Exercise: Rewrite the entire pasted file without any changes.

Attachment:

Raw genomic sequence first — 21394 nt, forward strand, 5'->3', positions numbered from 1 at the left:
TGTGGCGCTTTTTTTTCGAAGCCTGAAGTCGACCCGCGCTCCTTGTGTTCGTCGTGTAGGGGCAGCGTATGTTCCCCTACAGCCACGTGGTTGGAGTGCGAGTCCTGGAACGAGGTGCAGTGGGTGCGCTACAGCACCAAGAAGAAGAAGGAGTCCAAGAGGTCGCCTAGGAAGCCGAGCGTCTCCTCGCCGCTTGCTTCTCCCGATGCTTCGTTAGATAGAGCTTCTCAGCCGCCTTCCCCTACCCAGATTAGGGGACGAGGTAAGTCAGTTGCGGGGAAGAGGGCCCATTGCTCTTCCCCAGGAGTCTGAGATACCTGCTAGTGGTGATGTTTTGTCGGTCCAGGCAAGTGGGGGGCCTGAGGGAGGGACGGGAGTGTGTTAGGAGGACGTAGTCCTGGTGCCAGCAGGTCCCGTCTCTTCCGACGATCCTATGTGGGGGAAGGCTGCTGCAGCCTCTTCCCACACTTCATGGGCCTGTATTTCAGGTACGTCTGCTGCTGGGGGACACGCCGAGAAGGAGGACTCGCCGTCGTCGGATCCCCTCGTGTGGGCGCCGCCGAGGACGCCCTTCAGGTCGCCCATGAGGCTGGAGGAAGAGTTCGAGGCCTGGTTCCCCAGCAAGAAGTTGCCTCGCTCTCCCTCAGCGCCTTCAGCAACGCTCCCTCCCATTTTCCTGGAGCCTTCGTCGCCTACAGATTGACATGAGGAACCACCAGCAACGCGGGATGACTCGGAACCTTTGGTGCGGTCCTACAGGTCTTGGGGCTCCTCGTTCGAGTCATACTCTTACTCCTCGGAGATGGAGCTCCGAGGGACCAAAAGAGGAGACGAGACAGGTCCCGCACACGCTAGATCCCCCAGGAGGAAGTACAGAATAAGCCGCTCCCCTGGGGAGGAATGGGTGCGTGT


Raw genomic sequence first — 21394 nt, forward strand, 5'->3', positions numbered from 1 at the left:
TGTGGCGCTTTTTTTTCGAAGCCTGAAGTCGACCCGCGCTCCTTGTGTTCGTCGTGTAGGGGCAGCGTATGTTCCCCTACAGCCACGTGGTTGGAGTGCGAGTCCTGGAACGAGGTGCAGTGGGTGCGCTACAGCACCAAGAAGAAGAAGGAGTCCAAGAGGTCGCCTAGGAAGCCGAGCGTCTCCTCGCCGCTTGCTTCTCCCGATGCTTCGTTAGATAGAGCTTCTCAGCCGCCTTCCCCTACCCAGATTAGGGGACGAGGTAAGTCAGTTGCGGGGAAGAGGGCCCATTGCTCTTCCCCAGGAGTCTGAGATACCTGCTAGTGGTGATGTTTTGTCGGTCCAGGCAAGTGGGGGGCCTGAGGGAGGGACGGGAGTGTGTTAGGAGGACGTAGTCCTGGTGCCAGCAGGTCCCGTCTCTTCCGACGATCCTATGTGGGGGAAGGCTGCTGCAGCCTCTTCCCACACTTCATGGGCCTGTATTTCAGGTACGTCTGCTGCTGGGGGACACGCCGAGAAGGAGGACTCGCCGTCGTCGGATCCCCTCGTGTGGGCGCCGCCGAGGACGCCCTTCAGGTCGCCCATGAGGCTGGAGGAAGAGTTCGAGGCCTGGTTCCCCAGCAAGAAGTTGCCTCGCTCTCCCTCAGCGCCTTCAGCAACGCTCCCTCCCATTTTCCTGGAGCCTTCGTCGCCTACAGATTGACATGAGGAACCACCAGCAACGCGGGATGACTCGGAACCTTTGGTGCGGTCCTACAGGTCTTGGGGCTCCTCGTTCGAGTCATACTCTTACTCCTCGGAGATGGAGCTCCGAGGGACCAAAAGAGGAGACGAGACAGGTCCCGCACACGCTAGATCCCCCAGGAGGAAGTACAGAATAAGCCGCTCCCCTGGGGAGGAATGGGTGCGTGT